Lexicometric analysis

Quantitative lexicometry consists of a corpus-driven process that deploys computer-assisted linguistic methods and specialized algorithms to exhaustively analyze the content of a given semantic collection. It does so by formally reorganizing text sequences to explore lexicosemantic macrostructures and contrast different parts of the corpus [17]. Lexicometric analysis allows researchers to examine the content of participants' discourse and wording [18], resting upon the notion that recurrences are highly pertinent to identify consistent notions across individuals' discourses. Our lexicometric analysis was conducted by one of the investigators (JD), who specializes in this field of research. The lexical corpus was first expunged from the interviewer's interventions. It was then lemmatized, a process that reduces the different forms of a word to a single one (the "lemma") by removing inflectional differences (e.g., "talks," "talking," and "talked" are reduced to "talk"). The resulting output was automatically divided into units of context based on the number of occurrences and punctuation [19]. Next, matrices crossing individuals and units of context/lemmas (grammatical words such as articles and pronouns excluded) were constituted and explored with descending hierarchical classification [20] and multiple component analysis [19, 21]. Finally, similarity analysis was performed by generating a matrix of the presence or absence of co-occurrences. A network can be built from this co-occurrences matrix, and communities or groups of words can be detected and constitute network modules. Network modularity is a metric that compares the concentration of within-module links with a random distribution of the links between all network nodes. Modularity ranges between -0.5 and 1, and a positive value indicates that the number of within-group links exceeds the number expected in the absence of internal structure. Networks with high modularity (closer to 1) have dense word connections within communities but sparse connections between words in different communities [22]. The UCLouvain community detection algorithm [23] was used in the present study. The analysis was performed using IRaMuTeQ 0.7 alpha 2 R-based software (French dictionary; Laboratoire d'Études et de Recherches Appliquées en Sciences Sociales, Université de Toulouse 3, France).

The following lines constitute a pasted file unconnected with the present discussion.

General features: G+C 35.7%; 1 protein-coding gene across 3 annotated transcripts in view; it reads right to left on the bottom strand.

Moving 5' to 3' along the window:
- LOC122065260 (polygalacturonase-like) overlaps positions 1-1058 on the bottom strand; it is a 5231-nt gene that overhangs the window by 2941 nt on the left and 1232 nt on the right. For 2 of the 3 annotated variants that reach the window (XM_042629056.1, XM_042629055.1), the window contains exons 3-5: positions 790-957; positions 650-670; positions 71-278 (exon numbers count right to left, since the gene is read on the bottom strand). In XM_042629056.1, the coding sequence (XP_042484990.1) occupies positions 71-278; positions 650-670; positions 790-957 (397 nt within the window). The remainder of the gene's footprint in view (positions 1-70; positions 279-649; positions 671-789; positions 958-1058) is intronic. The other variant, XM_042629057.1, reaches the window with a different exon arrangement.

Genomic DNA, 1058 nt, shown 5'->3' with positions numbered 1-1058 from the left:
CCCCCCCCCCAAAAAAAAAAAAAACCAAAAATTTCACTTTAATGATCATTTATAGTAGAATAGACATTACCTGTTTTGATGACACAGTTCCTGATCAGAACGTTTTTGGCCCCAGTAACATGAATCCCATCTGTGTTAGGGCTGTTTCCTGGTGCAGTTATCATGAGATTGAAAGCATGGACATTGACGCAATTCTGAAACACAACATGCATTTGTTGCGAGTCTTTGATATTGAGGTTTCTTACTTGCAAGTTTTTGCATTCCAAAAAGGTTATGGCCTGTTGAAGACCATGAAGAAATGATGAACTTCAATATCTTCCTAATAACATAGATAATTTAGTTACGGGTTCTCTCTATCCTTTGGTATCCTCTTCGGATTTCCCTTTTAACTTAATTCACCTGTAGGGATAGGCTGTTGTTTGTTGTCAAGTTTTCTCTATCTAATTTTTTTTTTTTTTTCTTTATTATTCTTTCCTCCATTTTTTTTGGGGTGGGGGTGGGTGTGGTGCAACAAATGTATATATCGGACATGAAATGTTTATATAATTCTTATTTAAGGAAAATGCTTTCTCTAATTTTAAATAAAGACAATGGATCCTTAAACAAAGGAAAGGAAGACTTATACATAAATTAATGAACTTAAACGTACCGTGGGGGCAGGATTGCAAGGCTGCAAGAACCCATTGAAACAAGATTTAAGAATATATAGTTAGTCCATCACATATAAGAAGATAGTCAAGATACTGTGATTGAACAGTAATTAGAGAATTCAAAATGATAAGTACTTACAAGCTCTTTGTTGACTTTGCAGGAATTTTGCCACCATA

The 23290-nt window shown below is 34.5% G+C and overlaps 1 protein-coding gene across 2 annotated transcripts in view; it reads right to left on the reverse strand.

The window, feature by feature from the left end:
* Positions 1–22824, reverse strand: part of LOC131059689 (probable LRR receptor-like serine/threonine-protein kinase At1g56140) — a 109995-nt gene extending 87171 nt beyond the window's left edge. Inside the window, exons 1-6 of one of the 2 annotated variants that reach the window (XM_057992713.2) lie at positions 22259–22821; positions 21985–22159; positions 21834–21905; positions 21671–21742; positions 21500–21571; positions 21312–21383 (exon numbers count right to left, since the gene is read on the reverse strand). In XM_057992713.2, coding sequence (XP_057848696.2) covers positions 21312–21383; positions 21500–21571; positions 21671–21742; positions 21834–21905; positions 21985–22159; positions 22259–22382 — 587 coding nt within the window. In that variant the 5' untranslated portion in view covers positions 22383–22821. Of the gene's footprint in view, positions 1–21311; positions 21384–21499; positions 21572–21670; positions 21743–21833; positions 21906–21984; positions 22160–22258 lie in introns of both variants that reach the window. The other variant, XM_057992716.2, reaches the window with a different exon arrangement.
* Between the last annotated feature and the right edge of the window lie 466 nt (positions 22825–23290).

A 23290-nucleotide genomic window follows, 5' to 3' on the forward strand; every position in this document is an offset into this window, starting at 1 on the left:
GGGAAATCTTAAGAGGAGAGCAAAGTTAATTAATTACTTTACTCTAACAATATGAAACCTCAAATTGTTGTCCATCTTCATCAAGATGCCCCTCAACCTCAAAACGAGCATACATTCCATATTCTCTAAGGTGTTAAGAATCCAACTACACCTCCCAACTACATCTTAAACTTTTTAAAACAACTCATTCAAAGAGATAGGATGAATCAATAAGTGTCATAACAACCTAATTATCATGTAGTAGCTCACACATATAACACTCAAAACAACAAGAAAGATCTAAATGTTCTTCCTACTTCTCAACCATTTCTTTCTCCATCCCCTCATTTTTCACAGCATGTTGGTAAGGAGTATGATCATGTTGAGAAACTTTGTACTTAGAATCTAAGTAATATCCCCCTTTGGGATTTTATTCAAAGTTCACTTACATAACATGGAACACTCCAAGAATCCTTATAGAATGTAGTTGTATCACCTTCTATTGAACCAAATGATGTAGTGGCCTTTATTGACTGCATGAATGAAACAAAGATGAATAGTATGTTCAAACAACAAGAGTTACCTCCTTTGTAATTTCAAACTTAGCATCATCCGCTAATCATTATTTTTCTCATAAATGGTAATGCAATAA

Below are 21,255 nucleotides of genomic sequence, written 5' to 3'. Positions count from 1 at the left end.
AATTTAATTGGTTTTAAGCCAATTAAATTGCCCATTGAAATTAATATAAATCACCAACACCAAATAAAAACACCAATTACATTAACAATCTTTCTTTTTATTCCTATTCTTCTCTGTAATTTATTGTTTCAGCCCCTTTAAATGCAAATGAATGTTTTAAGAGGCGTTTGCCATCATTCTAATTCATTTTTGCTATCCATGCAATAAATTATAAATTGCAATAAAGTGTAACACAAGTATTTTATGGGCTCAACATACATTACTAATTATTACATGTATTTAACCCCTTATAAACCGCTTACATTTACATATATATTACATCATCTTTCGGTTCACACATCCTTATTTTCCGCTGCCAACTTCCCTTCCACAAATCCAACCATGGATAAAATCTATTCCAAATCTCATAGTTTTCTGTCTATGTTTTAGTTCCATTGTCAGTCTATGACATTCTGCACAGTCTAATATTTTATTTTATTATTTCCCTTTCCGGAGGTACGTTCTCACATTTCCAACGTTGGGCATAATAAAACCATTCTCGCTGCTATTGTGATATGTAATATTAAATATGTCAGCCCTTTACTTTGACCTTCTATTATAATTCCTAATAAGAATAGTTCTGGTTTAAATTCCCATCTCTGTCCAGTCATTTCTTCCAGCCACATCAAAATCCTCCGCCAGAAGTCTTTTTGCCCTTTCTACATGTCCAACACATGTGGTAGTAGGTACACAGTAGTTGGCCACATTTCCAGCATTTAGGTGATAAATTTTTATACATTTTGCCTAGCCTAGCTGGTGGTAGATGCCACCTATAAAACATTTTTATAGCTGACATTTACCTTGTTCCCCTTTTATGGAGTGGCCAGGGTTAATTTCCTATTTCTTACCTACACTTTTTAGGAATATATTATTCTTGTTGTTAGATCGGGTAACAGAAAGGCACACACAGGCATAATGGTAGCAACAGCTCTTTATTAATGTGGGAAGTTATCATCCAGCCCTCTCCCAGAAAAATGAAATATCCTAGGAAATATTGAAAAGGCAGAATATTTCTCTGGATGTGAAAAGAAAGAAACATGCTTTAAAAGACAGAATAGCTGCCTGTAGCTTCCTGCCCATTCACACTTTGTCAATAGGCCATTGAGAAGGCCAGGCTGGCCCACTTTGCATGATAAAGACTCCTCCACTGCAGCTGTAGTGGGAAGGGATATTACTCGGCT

Concordance between interpretative phenomenological analysis and lexicometry